Roads to Midgard. Old Norse religion in long-term perspective

Project: Research

Layman's description

What is normally referred to as Old Norse religion is a modern collective term for ritual practices and mental attitudes which have varied considerably over both time and space. This is the basic perspective for this project. With the help of texts, images and material culture, the rituals and conceptual world from the Later Stone Age to the early modern era are investigated in various sub-project

The extensive research on Old Norse religion has first and foremost focused on studies of the mythology of the Viking era, based on the preserved west Nordic literature. This focus on myths and mythology is paradoxical, since the Nordic religion was not a confessional religion with a holy scripture or certain specific dogmatic texts. The preserved texts define religion as ancient usage, that is as a time-honoured way of life. This implies that the religion should be interpreted in a much broader sense than the way in which research on mythology in general has done.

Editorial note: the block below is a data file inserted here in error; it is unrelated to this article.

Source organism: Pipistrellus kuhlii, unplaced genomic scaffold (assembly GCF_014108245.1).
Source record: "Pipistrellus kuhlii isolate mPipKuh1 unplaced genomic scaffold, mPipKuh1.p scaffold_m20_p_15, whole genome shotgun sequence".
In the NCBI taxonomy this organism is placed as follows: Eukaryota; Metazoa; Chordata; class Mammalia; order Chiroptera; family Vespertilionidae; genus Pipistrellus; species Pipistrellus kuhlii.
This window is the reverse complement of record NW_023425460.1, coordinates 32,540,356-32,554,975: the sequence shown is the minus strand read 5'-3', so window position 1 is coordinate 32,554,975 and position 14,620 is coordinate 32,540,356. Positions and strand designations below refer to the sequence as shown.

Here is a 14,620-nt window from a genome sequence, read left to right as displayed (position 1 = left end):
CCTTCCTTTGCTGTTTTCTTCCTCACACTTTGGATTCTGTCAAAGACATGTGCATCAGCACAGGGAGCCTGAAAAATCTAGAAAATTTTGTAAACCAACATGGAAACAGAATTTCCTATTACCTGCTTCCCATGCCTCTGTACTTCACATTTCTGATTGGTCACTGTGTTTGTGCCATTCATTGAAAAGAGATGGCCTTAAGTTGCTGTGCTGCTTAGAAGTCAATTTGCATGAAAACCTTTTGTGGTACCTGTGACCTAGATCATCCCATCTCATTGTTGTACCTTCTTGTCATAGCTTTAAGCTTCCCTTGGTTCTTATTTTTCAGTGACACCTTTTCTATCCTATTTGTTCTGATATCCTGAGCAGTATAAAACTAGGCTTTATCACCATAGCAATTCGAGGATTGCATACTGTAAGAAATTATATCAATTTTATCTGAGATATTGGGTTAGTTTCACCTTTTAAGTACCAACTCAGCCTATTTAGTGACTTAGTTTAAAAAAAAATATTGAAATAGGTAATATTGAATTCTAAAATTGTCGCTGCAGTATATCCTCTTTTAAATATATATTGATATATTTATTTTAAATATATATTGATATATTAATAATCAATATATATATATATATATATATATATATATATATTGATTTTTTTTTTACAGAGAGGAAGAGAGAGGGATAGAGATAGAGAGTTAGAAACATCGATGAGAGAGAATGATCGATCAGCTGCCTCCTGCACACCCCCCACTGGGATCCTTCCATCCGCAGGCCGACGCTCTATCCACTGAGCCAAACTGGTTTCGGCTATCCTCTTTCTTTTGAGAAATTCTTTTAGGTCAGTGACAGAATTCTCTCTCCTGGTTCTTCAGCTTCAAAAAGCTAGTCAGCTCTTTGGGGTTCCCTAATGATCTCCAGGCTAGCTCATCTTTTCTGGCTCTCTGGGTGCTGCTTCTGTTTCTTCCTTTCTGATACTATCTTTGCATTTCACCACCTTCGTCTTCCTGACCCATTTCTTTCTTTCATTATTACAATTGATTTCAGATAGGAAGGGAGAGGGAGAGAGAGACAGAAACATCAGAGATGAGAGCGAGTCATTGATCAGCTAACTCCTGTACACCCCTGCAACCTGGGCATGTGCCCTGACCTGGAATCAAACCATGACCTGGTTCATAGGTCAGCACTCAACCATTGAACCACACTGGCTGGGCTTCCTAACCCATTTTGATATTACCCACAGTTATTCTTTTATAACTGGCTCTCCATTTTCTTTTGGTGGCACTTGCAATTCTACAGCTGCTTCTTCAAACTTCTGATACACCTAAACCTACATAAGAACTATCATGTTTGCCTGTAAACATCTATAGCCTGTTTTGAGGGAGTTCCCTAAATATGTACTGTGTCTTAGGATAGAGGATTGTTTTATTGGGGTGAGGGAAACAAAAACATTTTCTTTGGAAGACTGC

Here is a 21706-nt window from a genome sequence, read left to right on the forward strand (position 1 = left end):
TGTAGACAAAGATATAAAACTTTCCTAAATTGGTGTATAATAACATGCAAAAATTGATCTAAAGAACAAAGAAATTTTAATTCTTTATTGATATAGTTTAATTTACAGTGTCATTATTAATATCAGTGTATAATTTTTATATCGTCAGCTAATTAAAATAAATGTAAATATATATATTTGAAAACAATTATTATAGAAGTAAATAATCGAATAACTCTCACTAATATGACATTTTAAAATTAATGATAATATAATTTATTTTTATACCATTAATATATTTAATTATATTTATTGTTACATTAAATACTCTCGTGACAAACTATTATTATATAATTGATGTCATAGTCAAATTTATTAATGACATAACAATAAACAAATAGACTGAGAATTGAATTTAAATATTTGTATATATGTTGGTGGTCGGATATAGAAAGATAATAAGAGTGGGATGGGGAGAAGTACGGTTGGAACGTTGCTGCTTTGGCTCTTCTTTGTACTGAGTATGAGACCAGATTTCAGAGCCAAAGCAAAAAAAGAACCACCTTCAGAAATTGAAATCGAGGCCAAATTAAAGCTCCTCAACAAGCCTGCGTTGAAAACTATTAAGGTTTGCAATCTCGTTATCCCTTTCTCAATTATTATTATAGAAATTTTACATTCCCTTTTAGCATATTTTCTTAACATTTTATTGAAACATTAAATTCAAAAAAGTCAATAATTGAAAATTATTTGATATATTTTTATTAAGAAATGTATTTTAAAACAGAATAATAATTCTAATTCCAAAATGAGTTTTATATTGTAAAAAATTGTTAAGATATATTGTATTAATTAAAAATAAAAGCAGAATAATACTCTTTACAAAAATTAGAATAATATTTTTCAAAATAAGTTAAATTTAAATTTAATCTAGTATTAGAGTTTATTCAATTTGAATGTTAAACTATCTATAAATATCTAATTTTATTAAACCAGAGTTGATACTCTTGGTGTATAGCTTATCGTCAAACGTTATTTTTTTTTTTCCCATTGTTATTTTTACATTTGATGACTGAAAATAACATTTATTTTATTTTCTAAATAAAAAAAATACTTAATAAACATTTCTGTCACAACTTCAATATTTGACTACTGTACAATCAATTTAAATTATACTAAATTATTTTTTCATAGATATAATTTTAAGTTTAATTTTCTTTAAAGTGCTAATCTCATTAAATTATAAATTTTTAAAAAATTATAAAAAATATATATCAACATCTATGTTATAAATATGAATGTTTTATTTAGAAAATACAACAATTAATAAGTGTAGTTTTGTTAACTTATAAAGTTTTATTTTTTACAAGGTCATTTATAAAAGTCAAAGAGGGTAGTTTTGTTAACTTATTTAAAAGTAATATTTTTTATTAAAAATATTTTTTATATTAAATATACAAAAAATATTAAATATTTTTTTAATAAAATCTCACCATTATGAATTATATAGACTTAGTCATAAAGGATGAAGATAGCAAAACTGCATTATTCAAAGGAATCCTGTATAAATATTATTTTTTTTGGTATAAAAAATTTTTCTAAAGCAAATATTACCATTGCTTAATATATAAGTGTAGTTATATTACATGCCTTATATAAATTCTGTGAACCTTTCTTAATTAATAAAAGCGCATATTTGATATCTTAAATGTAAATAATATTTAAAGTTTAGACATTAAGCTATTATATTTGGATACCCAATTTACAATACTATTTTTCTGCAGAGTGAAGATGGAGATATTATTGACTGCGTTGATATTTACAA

This project therefore has a broader focus on rituals and the conceptual world. The studies are carried out with the help of texts, images and material culture from the early Stone Age to the early modern era.

The basic perspective is that what is normally referred to as Old Norse religion is a modern collective term for ritual practices and mental attitudes, which have varied considerably in both time and space. The aim is to provide a new and greater contribution to both the international discussion on Old Norse religion and the general cultural debate about Nordic and European identity. The project therefore focuses partly on the modern construction of Old Norse Religion and partly on the rituals and conceptual world of the time.

Until now, 11 volumes have been published in the Road to Midgård series by the Nordic Academic Press.
StatusFinished
Effective start/end date2000/01/012007/12/31

Participants